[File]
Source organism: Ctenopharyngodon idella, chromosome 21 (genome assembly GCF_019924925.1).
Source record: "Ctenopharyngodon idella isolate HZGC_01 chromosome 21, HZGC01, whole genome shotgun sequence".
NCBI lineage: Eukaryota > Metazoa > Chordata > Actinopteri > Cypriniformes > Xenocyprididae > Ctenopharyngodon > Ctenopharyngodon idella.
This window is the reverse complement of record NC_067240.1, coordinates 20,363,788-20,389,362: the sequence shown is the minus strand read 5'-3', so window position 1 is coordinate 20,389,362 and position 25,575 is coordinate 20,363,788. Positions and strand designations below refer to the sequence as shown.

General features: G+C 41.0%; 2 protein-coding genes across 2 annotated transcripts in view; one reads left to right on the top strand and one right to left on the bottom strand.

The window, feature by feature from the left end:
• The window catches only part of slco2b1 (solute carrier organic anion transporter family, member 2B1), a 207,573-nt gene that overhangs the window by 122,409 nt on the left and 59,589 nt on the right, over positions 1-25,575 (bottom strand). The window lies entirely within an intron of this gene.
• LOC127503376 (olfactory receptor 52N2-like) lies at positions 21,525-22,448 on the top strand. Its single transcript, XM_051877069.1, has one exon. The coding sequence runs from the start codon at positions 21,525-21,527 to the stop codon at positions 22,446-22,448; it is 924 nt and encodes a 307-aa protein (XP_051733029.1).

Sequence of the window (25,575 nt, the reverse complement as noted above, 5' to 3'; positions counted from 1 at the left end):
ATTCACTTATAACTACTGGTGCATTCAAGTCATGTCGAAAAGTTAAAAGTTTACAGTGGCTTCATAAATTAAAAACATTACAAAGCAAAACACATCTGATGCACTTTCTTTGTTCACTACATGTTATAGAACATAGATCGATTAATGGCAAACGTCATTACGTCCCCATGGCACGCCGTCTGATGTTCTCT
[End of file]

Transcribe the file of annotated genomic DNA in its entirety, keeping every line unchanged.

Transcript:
Source organism: Ctenopharyngodon idella, chromosome 21 (genome assembly GCF_019924925.1).
Source record: "Ctenopharyngodon idella isolate HZGC_01 chromosome 21, HZGC01, whole genome shotgun sequence".
NCBI lineage: Eukaryota > Metazoa > Chordata > Actinopteri > Cypriniformes > Xenocyprididae > Ctenopharyngodon > Ctenopharyngodon idella.
This window is the reverse complement of record NC_067240.1, coordinates 20,363,788-20,389,362: the sequence shown is the minus strand read 5'-3', so window position 1 is coordinate 20,389,362 and position 25,575 is coordinate 20,363,788. Positions and strand designations below refer to the sequence as shown.

General features: G+C 41.0%; 2 protein-coding genes across 2 annotated transcripts in view; one reads left to right on the top strand and one right to left on the bottom strand.

The window, feature by feature from the left end:
• The window catches only part of slco2b1 (solute carrier organic anion transporter family, member 2B1), a 207,573-nt gene that overhangs the window by 122,409 nt on the left and 59,589 nt on the right, over positions 1-25,575 (bottom strand). The window lies entirely within an intron of this gene.
• LOC127503376 (olfactory receptor 52N2-like) lies at positions 21,525-22,448 on the top strand. Its single transcript, XM_051877069.1, has one exon. The coding sequence runs from the start codon at positions 21,525-21,527 to the stop codon at positions 22,446-22,448; it is 924 nt and encodes a 307-aa protein (XP_051733029.1).

Sequence of the window (25,575 nt, the reverse complement as noted above, 5' to 3'; positions counted from 1 at the left end):
ATTCACTTATAACTACTGGTGCATTCAAGTCATGTCGAAAAGTTAAAAGTTTACAGTGGCTTCATAAATTAAAAACATTACAAAGCAAAACACATCTGATGCACTTTCTTTGTTCACTACATGTTATAGAACATAGATCGATTAATGGCAAACGTCATTACGTCCCCATGGCACGCCGTCTGATGTTCTCT